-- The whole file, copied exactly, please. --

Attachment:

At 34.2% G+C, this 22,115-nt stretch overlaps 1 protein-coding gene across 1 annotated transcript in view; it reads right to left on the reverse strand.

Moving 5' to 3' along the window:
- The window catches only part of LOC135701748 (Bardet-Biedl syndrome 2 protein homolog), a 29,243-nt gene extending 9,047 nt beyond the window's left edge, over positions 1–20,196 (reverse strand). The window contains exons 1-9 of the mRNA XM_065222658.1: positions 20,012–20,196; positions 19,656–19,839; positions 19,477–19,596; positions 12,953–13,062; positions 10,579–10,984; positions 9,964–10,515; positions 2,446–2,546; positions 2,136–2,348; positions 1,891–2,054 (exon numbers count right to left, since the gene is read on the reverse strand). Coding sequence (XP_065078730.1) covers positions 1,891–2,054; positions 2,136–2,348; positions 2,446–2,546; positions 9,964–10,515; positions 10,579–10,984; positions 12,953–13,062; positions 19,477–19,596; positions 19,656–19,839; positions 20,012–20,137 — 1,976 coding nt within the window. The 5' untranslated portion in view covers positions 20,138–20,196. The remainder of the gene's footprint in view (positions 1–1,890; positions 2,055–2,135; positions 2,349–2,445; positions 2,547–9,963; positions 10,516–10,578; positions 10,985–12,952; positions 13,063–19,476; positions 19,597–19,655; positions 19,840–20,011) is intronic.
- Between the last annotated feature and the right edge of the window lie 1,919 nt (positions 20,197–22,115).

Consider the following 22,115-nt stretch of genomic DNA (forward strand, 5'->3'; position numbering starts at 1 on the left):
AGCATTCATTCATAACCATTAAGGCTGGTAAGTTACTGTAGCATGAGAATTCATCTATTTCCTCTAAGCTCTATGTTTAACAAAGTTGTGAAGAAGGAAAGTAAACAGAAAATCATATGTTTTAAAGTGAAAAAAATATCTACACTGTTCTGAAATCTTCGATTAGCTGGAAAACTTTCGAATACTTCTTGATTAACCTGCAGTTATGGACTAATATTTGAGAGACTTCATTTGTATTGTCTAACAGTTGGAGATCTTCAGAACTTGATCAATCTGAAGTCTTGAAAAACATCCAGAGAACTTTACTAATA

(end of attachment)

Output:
At 34.2% G+C, this 22,115-nt stretch overlaps 1 protein-coding gene across 1 annotated transcript in view; it reads right to left on the reverse strand.

Moving 5' to 3' along the window:
- The window catches only part of LOC135701748 (Bardet-Biedl syndrome 2 protein homolog), a 29,243-nt gene extending 9,047 nt beyond the window's left edge, over positions 1–20,196 (reverse strand). The window contains exons 1-9 of the mRNA XM_065222658.1: positions 20,012–20,196; positions 19,656–19,839; positions 19,477–19,596; positions 12,953–13,062; positions 10,579–10,984; positions 9,964–10,515; positions 2,446–2,546; positions 2,136–2,348; positions 1,891–2,054 (exon numbers count right to left, since the gene is read on the reverse strand). Coding sequence (XP_065078730.1) covers positions 1,891–2,054; positions 2,136–2,348; positions 2,446–2,546; positions 9,964–10,515; positions 10,579–10,984; positions 12,953–13,062; positions 19,477–19,596; positions 19,656–19,839; positions 20,012–20,137 — 1,976 coding nt within the window. The 5' untranslated portion in view covers positions 20,138–20,196. The remainder of the gene's footprint in view (positions 1–1,890; positions 2,055–2,135; positions 2,349–2,445; positions 2,547–9,963; positions 10,516–10,578; positions 10,985–12,952; positions 13,063–19,476; positions 19,597–19,655; positions 19,840–20,011) is intronic.
- Between the last annotated feature and the right edge of the window lie 1,919 nt (positions 20,197–22,115).

Consider the following 22,115-nt stretch of genomic DNA (forward strand, 5'->3'; position numbering starts at 1 on the left):
AGCATTCATTCATAACCATTAAGGCTGGTAAGTTACTGTAGCATGAGAATTCATCTATTTCCTCTAAGCTCTATGTTTAACAAAGTTGTGAAGAAGGAAAGTAAACAGAAAATCATATGTTTTAAAGTGAAAAAAATATCTACACTGTTCTGAAATCTTCGATTAGCTGGAAAACTTTCGAATACTTCTTGATTAACCTGCAGTTATGGACTAATATTTGAGAGACTTCATTTGTATTGTCTAACAGTTGGAGATCTTCAGAACTTGATCAATCTGAAGTCTTGAAAAACATCCAGAGAACTTTACTAATA